Thursday, February 19, 2015

Rogue Legacy (2014, PS4) - Clowning Around: The Next Generation

 When it comes to indie games, the roguelike is currently one of the most popular styles. Featuring heavy randomization of stages/items/characters and often including permanent character death, it's an unforgiving style of game that crosses genre boundaries and rewards truly dedicated players who've learned their systems inside and out.

While I understand their appeal, it's not the style for me. Careful stage design and item distribution, from Super Mario Bros to Metal Gear Solid to Dark Souls, is something I love in a game. It's one of my favorite aspects to examine, and one that I'm continuously trying to improve in my own games. I've played plenty of roguelikes and given up after a couple of runs, as I didn't feel any sort of reward for continued play, even when it's a game whose core mechanics I enjoy, like Spelunky.

When I first downloaded Rogue Legacy, a game that mixes the castle exploration and action-platforming of a modern Castlevania title with the randomization and punishing difficulty of a roguelike, I was apprehensive. I'm happy to say that I really had a lot of fun playing through it, in spite of my initial wariness.

Facing down the Bonemen

Cellar Door Games' Rogue Legacy drops a weak knight into a hostile castle full of skeletons, angry paintings, and eyeball monsters with the expectation that this first character will quickly die. In each progressive attempt at conquering the castle, players get to choose one of three (later six) descendents of their dead hero, each of whom keeps all of the ancestor's weapons, armor, and unlocked abilities.

The castle shifts (though you can pay a character to make sure it stays as it is) and the heroic heirs feature random stats and character classes (three initially, with more to unlock) but there's still a sense of permanence to the game that makes failure feel like less of a waste of time than I usually get from roguelikes. You get to keep your gold until you begin a new run, bosses stay dead, and you're constantly unlocking new gear that carries over. Even when I failed a run unusually fast, I still felt like I was slowly getting somewhere. It makes the game easier than most of its cousins, but it also makes it a more enjoyable experience for people like me.

One of the heir traits makes the map a lot busier.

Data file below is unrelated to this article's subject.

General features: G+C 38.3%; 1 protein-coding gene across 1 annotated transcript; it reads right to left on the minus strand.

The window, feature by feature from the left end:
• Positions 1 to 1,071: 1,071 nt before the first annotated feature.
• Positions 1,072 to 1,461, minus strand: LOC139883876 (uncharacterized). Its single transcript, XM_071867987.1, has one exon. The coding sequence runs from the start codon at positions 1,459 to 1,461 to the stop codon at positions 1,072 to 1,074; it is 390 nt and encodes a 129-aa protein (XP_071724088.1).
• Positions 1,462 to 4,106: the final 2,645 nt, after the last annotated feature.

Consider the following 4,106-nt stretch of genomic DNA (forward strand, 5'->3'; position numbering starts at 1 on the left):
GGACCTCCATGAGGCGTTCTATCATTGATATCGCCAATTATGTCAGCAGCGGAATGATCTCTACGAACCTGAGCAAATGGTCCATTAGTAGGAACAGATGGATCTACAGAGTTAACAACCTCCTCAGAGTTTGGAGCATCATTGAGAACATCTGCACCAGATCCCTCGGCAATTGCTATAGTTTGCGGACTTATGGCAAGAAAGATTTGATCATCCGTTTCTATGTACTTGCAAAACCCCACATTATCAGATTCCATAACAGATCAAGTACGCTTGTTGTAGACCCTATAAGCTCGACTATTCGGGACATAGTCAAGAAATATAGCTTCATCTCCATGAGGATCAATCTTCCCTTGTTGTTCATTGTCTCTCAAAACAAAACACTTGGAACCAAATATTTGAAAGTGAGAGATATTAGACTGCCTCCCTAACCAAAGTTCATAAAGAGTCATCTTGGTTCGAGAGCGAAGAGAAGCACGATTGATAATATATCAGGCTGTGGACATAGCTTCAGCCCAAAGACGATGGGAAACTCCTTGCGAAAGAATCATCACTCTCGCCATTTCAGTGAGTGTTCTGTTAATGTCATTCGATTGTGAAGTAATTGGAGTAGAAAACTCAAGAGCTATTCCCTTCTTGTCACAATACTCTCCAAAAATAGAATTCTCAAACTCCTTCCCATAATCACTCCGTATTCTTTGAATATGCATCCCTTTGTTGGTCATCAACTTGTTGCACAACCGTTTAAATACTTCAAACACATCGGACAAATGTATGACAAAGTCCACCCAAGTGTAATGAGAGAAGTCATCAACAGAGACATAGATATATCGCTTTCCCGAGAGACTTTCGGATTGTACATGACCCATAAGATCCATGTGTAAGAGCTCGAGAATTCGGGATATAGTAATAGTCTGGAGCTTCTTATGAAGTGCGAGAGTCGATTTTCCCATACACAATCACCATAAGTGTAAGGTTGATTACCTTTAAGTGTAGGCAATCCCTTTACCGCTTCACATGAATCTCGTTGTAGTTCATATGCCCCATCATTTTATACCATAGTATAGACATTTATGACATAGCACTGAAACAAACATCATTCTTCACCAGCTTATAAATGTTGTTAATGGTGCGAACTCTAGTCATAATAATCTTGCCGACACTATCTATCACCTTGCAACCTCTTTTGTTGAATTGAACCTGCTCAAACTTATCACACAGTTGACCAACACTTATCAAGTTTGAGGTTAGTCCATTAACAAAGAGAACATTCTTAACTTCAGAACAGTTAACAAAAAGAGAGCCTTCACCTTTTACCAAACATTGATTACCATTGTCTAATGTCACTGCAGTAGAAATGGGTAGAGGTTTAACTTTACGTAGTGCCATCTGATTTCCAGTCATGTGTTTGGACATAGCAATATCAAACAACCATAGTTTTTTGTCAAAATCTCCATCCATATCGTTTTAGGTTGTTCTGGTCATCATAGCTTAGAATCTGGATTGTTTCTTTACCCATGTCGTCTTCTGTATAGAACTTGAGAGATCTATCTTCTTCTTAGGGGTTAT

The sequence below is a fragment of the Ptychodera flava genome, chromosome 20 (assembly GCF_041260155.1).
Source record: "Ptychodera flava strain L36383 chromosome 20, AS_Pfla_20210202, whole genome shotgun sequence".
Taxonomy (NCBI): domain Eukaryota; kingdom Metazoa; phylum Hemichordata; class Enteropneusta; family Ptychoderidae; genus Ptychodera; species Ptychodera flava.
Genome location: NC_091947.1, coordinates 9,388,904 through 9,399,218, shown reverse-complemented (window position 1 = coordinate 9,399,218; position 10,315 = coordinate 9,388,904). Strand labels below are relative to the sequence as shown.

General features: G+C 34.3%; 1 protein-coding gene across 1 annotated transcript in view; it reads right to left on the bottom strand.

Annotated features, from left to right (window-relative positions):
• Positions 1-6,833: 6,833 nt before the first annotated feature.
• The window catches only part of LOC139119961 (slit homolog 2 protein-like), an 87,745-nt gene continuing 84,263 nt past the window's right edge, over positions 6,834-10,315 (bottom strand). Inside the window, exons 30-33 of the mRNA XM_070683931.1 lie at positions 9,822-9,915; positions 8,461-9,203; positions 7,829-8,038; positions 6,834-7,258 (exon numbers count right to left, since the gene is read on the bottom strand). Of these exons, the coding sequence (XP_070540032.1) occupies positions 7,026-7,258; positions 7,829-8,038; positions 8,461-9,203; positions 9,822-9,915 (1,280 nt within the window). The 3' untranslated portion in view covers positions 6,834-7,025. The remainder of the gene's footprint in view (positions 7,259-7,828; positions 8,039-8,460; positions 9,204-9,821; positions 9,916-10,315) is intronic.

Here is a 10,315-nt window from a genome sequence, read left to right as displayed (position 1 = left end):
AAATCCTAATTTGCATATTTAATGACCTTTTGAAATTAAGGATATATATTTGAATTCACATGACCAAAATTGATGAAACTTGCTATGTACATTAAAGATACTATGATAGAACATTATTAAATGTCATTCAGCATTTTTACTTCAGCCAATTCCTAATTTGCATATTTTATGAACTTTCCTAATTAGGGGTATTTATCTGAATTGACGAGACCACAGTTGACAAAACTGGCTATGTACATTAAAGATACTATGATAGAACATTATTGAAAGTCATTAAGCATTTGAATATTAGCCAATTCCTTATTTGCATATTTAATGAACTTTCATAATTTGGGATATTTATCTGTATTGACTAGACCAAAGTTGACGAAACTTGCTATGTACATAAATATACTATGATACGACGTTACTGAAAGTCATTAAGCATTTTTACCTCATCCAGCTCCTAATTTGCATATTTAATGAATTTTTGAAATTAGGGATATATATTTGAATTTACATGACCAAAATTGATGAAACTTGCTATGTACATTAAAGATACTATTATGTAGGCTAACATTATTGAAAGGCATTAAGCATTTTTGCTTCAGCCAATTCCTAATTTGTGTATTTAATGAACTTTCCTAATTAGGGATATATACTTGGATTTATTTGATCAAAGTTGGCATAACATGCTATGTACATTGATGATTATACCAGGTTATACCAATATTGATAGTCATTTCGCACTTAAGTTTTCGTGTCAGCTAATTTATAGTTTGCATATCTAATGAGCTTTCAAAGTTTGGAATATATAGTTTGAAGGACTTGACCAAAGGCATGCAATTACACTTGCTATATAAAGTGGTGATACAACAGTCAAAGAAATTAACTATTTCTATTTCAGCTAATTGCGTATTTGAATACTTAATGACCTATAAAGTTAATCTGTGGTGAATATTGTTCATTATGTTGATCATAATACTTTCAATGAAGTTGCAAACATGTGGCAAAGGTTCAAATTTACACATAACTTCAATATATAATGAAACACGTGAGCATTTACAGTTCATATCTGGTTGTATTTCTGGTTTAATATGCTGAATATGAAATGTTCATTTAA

Another thing worth praising is the game's control. I never once felt hampered by cheap or unresponsive controls, and I was able to pull off some nutty moves trying to evade my enemies. Many indie platformers have poorly weighted and sloppy control, so it's really awesome to see Cellar Door knock this aspect out of the park. Combat and platforming both feel great. You have basic sword attacks and a series of magic spells, some of which are much better than others. There's a ring of fire spell that protects you and absolutely ruins bosses if carefully placed, and while it feels a little overpowered it's very satisfying. More weapons beyond a sword would have been fun, but there's always potential for a sequel. Players can equip up to five special abilities to make the game easier, also adding a decent element of customization to cope with all the randomness.

You can also hang out with a rude clown.
Graphics are mostly good, though fewer purely palette swapped enemies would be welcome. The bosses are large and colorful and the four main castle environments are clearly distinct. The soundtrack is pretty great too. Your knight's walking animation is more of a bizarre dance, which was off-putting at first but funny by the end.

Slimy forest.
There were a couple of times I felt annoyed (some of the jokes about your heirs' genetic traits are pretty dumb, sometimes I'd generate six heirs that were almost all terrible, some room layouts just weren't fun at all, and the overwrought writing at the end doesn't match the game's tone) but overall I was impressed. I'd still prefer a carefully laid out, handcrafted castle, but what's here works well enough. The first boss gave me more trouble than anything in the game, so that's an obvious stumbling block for new players, but once I got into the game's groove I felt totally comfortable. The high speed, high damage, minimal defense Shinobi class was my favorite to use.

Death trap.
I'm glad I gave this game a shot and look forward to what these guys do next. In spite of the random elements, Rogue Legacy is a mostly balanced, well designed game that only rarely feels like it's wasting your time.

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